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For more on William de Ayremynne see = http://celtic2realms-medievalnews.blogspot.com/2014/08/william-airmyn-government-official-and_16.html


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[1] Emden, A.B., A biographical register of the University of Oxford to A.D. 1500 (3 vols. Oxford, 1957, reprint 1989), p. 1711

[2] Brown, Wm., & Thompson, A.H. (eds.), The Register of William Greenfield, Lord Archbishop of York, 1306-1316, Part V (Surtees Society, Vol. 153, 1938), p. 245, no. 2791

[3] Brown & Thompson (eds.), The Register of William Greenfield, Lord Archbishop of York, 1306-1316, Part V, p. 249, no. 2801. Master Hugh de Hereford was rector of Marton in 1307 = Ibid, p. 179, no. 2655

[4] Brown & Thompson (eds.), The Register of William Greenfield, Lord Archbishop of York, 1306-1316, Part V, p. 249, note 1

[5] Brown & Thompson (eds.), The Register of William Greenfield, Lord Archbishop of York, 1306-1316, Part V, p. 256, no. 2820

[6] Brown & Thompson (eds.), The Register of William Greenfield, Lord Archbishop of York, 1306-1316, Part V, p. 279, no. 2888

[7] Hill, R. (ed.), The Register of William Melton, Archbishop of York, 1317-1340, volume 1 (Canterbury & York Society, vol. LXX, 1977), no. 204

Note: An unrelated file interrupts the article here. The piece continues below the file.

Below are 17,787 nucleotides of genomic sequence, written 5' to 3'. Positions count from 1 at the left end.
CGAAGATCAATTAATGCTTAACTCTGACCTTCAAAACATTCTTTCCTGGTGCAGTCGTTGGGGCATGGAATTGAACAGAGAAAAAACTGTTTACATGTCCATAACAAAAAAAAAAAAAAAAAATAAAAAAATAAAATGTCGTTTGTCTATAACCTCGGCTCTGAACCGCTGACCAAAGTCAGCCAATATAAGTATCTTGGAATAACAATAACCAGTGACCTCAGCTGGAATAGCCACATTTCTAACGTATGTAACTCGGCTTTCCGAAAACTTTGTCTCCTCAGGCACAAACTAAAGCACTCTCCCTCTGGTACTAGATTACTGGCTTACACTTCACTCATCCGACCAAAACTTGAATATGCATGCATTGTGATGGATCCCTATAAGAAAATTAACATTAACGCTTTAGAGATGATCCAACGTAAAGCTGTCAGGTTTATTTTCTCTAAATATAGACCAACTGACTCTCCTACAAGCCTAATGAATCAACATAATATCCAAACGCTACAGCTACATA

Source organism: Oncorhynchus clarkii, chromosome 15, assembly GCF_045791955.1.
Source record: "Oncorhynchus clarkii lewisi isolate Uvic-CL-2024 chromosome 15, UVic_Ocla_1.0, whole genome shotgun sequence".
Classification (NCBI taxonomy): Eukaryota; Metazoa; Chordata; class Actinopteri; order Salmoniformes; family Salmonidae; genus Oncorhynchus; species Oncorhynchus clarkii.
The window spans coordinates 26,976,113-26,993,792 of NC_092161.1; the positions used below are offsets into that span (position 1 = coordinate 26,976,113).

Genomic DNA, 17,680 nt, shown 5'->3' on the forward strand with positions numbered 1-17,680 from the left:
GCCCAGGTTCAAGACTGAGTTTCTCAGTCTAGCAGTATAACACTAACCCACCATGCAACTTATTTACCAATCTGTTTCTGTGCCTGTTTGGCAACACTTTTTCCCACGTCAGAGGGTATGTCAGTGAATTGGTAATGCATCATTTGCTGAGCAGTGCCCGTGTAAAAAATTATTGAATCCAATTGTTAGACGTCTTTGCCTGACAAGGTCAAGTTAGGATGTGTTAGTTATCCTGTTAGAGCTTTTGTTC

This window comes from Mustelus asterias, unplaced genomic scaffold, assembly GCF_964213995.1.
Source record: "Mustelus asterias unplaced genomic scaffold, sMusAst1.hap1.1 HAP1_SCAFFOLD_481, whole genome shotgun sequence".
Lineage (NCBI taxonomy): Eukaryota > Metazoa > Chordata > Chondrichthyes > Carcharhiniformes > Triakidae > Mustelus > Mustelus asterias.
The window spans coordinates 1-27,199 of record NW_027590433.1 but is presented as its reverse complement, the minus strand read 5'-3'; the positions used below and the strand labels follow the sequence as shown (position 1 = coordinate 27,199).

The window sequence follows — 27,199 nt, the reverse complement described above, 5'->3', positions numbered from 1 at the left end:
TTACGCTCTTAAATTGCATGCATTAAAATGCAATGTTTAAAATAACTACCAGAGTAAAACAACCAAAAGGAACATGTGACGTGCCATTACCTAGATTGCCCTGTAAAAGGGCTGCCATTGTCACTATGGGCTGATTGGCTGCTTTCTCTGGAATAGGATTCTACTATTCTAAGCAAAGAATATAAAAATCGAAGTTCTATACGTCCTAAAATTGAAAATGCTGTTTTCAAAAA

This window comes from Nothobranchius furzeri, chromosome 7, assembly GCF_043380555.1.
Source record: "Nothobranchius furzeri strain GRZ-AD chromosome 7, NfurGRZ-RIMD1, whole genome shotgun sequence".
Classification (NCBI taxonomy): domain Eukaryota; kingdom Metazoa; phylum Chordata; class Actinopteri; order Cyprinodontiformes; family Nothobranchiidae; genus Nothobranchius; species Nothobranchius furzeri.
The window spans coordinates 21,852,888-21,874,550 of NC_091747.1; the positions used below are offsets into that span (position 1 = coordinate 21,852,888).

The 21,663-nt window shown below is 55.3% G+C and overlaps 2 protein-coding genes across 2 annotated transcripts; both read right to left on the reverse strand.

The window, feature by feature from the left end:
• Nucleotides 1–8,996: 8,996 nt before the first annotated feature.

[8] Hill (ed.), The Register of William Melton, Archbishop of York, 1317-1340, volume 1, nos. 201, 204

[9] Hill (ed.), The Register of William Melton, Archbishop of York, 1317-1340, volume 1, no. 249

[10] Hill (ed.), The Register of William Melton, Archbishop of York, 1317-1340, volume 1, no. 250

[11] Hill (ed.), The Register of William Melton, Archbishop of York, 1317-1340, volume 1, no. 253

[12] Hill (ed.), The Register of William Melton, Archbishop of York, 1317-1340, volume 1, no. 254

[13] Hill (ed.), The Register of William Melton, Archbishop of York, 1317-1340, volume 1, nos. 251, 254

[14] Hill (ed.), The Register of William Melton, Archbishop of York, 1317-1340, volume 1, no. 255

[15] Hill (ed.), The Register of William Melton, Archbishop of York, 1317-1340, volume 1, no. 257

[16] Hill (ed.), The Register of William Melton, Archbishop of York, 1317-1340, volume 1, no. 258

[17] Hill (ed.), The Register of William Melton, Archbishop of York, 1317-1340, volume 1, no. 263

[18] Hill (ed.), The Register of William Melton, Archbishop of York, 1317-1340, volume 1, no. 262

[19] Hill (ed.), The Register of William Melton, Archbishop of York, 1317-1340, volume 1, nos. 24, 67

[20] Hill (ed.), The Register of William Melton, Archbishop of York, 1317-1340, volume 1, no. 265

[21] Hill (ed.), The Register of William Melton, Archbishop of York, 1317-1340, volume 1, no. 264

[22] Hill (ed.), The Register of William Melton, Archbishop of York, 1317-1340, volume 1, nos. 270, 272

[23] Emden, A.B., A biographical register of the University of Oxford to A.D. 1500, p. 1339

[24] Emden, A.B., A biographical register of the University of Oxford to A.D. 1500, p. 1339

[25] Miller, W., An Essays Towards A Topographical History of the County of Norfolk: Volume 3, the History of the City and County of Norwich, Part 1 (London, 1806), p. 503

[26] Miller, W., An Essays Towards A Topographical History of the County of Norfolk: Volume 11 (London, 1810), p. 187